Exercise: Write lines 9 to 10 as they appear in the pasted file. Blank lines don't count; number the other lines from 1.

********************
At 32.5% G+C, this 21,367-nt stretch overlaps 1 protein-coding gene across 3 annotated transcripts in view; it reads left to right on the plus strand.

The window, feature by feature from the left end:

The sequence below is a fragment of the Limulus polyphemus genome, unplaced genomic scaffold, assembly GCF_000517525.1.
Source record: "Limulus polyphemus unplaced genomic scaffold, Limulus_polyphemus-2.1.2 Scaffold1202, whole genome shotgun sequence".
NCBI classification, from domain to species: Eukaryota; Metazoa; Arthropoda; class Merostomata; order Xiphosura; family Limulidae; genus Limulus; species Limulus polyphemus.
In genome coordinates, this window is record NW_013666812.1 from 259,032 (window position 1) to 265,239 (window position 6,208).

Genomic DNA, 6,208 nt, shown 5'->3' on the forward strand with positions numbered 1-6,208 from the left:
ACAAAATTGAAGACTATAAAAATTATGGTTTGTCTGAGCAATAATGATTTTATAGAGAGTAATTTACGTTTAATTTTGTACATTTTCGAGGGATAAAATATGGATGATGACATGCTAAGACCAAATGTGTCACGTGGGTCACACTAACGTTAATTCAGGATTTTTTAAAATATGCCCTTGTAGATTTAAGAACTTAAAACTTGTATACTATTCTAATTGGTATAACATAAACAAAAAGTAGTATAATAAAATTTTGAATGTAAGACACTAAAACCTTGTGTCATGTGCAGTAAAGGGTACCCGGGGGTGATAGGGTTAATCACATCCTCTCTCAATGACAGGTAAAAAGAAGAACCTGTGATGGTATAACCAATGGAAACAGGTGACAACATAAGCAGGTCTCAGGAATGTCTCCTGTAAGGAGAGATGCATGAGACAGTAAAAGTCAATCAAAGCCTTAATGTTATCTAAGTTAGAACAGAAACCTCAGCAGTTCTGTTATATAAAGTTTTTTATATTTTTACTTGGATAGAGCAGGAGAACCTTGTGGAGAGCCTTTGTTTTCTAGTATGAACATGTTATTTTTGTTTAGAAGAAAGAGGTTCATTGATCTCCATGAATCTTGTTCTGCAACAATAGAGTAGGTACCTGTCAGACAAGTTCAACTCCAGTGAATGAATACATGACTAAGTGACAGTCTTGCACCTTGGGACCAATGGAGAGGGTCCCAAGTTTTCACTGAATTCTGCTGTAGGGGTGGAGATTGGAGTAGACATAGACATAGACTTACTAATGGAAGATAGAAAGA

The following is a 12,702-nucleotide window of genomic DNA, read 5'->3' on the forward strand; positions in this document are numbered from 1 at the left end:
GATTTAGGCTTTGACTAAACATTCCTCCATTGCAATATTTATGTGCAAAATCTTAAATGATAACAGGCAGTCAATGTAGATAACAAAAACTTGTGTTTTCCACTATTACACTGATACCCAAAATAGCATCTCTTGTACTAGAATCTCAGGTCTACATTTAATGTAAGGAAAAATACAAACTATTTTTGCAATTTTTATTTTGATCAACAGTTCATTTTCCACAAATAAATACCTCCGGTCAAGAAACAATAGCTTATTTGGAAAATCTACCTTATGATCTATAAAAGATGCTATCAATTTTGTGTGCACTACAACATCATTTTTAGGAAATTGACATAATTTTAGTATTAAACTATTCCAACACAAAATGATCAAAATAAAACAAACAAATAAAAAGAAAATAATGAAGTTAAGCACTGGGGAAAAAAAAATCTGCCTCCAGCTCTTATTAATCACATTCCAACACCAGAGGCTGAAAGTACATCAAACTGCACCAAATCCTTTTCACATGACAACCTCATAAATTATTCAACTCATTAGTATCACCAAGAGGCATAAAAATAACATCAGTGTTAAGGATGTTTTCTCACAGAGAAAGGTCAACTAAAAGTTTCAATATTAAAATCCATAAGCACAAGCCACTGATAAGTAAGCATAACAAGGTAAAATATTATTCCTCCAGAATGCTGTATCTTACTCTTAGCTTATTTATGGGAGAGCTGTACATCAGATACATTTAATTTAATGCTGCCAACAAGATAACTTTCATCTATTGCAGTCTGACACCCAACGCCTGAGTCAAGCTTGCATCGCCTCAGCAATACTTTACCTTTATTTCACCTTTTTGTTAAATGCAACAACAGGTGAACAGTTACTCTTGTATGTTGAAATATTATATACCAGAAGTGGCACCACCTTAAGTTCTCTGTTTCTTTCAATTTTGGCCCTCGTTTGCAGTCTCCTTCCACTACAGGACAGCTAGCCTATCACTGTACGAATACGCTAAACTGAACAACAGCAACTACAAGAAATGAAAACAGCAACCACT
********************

The following is a 12,702-nucleotide window of genomic DNA, read 5'->3' on the forward strand; positions in this document are numbered from 1 at the left end:
GATTTAGGCTTTGACTAAACATTCCTCCATTGCAATATTTATGTGCAAAATCTTAAATGATAACAGGCAGTCAATGTAGATAACAAAAACTTGTGTTTTCCACTATTACACTGATACCCAAAATAGCATCTCTTGTACTAGAATCTCAGGTCTACATTTAATGTAAGGAAAAATACAAACTATTTTTGCAATTTTTATTTTGATCAACAGTTCATTTTCCACAAATAAATACCTCCGGTCAAGAAACAATAGCTTATTTGGAAAATCTACCTTATGATCTATAAAAGATGCTATCAATTTTGTGTGCACTACAACATCATTTTTAGGAAATTGACATAATTTTAGTATTAAACTATTCCAACACAAAATGATCAAAATAAAACAAACAAATAAAAAGAAAATAATGAAGTTAAGCACTGGGGAAAAAAAAATCTGCCTCCAGCTCTTATTAATCACATTCCAACACCAGAGGCTGAAAGTACATCAAACTGCACCAAATCCTTTTCACATGACAACCTCATAAATTATTCAACTCATTAGTATCACCAAGAGGCATAAAAATAACATCAGTGTTAAGGATGTTTTCTCACAGAGAAAGGTCAACTAAAAGTTTCAATATTAAAATCCATAAGCACAAGCCACTGATAAGTAAGCATAACAAGGTAAAATATTATTCCTCCAGAATGCTGTATCTTACTCTTAGCTTATTTATGGGAGAGCTGTACATCAGATACATTTAATTTAATGCTGCCAACAAGATAACTTTCATCTATTGCAGTCTGACACCCAACGCCTGAGTCAAGCTTGCATCGCCTCAGCAATACTTTACCTTTATTTCACCTTTTTGTTAAATGCAACAACAGGTGAACAGTTACTCTTGTATGTTGAAATATTATATACCAGAAGTGGCACCACCTTAAGTTCTCTGTTTCTTTCAATTTTGGCCCTCGTTTGCAGTCTCCTTCCACTACAGGACAGCTAGCCTATCACTGTACGAATACGCTAAACTGAACAACAGCAACTACAAGAAATGAAAACAGCAACCACT